One of the most vivid aspects of consciousness is the experience of emotion, yet this topic is given relatively little attention within consciousness studies. Emotions are crucial, for they provide quick and motivating assessments of value, without which action would be misdirected or absent. Emotions also involve linkages between phenomenal and intentional consciousness. This paper examines emotional consciousness from the standpoint of the representational theory of consciousness . Two interes…Read more
  •  85
    Real patterns and surface metaphysics
    In Andrew Brook, Don Ross & David L. Thompson (eds.), Dennett's Philosophy: A Comprehensive Assessment, Mit Press. pp. 95--129. 2000.
    Naturalism is supposed to be a Good Thing. So good in fact that everybody wants to be a naturalist, no matter what their views might be1. Thus there is some confusion about what, exactly, naturalism is. In what follows, I am going to be pretty much, though not exclusively, concerned with the topics of intentionality and consciousness, which only deepens the confusion for these are two areas
  •  41
    Though there are many analogies between time and space, there appear to be three commonplace yet deeply perplexing features of time that reveal it to be quite unlike space. These can be called ‘orientation’, ‘flow’ and ‘presence’. By orientation I mean that there is a direction to time, a temporal order between events which is not merely a reflection of how they are observed (what McTaggart 1908/1968 labelled the B-series time). Assertions that objects stand in spatial relations, such as to the …Read more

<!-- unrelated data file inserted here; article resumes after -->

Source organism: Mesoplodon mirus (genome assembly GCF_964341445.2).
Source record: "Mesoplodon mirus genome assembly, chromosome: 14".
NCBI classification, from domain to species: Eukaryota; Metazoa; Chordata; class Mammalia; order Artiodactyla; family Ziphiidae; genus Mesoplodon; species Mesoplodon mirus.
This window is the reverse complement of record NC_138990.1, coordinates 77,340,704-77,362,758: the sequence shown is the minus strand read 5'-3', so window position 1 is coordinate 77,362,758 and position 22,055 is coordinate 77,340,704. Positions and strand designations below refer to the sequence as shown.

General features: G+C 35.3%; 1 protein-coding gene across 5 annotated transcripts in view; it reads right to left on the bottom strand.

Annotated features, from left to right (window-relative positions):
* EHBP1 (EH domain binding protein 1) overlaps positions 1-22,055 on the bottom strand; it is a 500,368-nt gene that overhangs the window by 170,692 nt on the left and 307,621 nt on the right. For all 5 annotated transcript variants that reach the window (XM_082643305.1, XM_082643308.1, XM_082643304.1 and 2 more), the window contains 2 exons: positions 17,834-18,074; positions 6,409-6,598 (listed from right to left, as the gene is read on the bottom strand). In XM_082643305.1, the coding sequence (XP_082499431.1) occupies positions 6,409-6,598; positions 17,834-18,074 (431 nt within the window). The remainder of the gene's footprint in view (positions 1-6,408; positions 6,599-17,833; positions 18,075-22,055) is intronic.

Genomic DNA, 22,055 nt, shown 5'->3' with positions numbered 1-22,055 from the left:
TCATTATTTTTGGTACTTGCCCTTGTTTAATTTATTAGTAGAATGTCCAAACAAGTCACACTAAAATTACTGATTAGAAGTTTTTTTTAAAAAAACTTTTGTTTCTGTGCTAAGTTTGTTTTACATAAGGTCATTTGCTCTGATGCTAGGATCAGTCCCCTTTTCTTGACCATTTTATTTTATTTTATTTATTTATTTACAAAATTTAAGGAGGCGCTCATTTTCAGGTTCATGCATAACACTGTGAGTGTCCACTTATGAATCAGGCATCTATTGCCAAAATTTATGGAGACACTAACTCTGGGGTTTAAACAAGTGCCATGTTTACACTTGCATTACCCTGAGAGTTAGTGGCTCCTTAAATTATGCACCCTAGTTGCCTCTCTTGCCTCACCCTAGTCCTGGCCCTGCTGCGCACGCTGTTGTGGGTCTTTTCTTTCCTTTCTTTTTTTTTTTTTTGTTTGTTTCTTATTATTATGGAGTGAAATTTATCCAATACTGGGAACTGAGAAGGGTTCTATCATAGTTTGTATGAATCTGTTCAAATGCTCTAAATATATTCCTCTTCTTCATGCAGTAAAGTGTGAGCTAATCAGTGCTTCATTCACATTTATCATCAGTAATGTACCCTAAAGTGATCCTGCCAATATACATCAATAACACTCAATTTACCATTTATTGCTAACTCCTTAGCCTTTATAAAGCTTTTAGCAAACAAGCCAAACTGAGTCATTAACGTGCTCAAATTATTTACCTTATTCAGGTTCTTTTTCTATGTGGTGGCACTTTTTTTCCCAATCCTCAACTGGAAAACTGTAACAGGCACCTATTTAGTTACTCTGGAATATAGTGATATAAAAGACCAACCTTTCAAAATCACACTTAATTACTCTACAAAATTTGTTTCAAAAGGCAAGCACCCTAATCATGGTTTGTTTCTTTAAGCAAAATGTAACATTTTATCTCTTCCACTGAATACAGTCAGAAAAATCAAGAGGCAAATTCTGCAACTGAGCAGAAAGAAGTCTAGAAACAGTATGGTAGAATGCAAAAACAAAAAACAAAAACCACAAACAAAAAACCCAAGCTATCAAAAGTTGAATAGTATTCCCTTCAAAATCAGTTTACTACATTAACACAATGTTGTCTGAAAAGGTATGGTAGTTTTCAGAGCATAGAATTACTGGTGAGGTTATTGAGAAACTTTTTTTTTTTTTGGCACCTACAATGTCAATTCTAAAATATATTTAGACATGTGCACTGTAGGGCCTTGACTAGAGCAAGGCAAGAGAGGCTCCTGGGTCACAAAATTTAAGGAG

•  1497
    Panpsychism, aggregation and combinatorial infusion
    Mind and Matter 8 (2): 167-184. 2010.
    Deferential Monadic Panpsychism is a view that accepts that physical science is capable of discovering the basic structure of reality. However, it denies that reality is fully and exhaustively de- scribed purely in terms of physical science. Consciousness is missing from the physical description and cannot be reduced to it. DMP explores the idea that the physically fundamental features of the world possess some intrinsic mental aspect. It thereby faces a se- vere problem of understanding how mor…Read more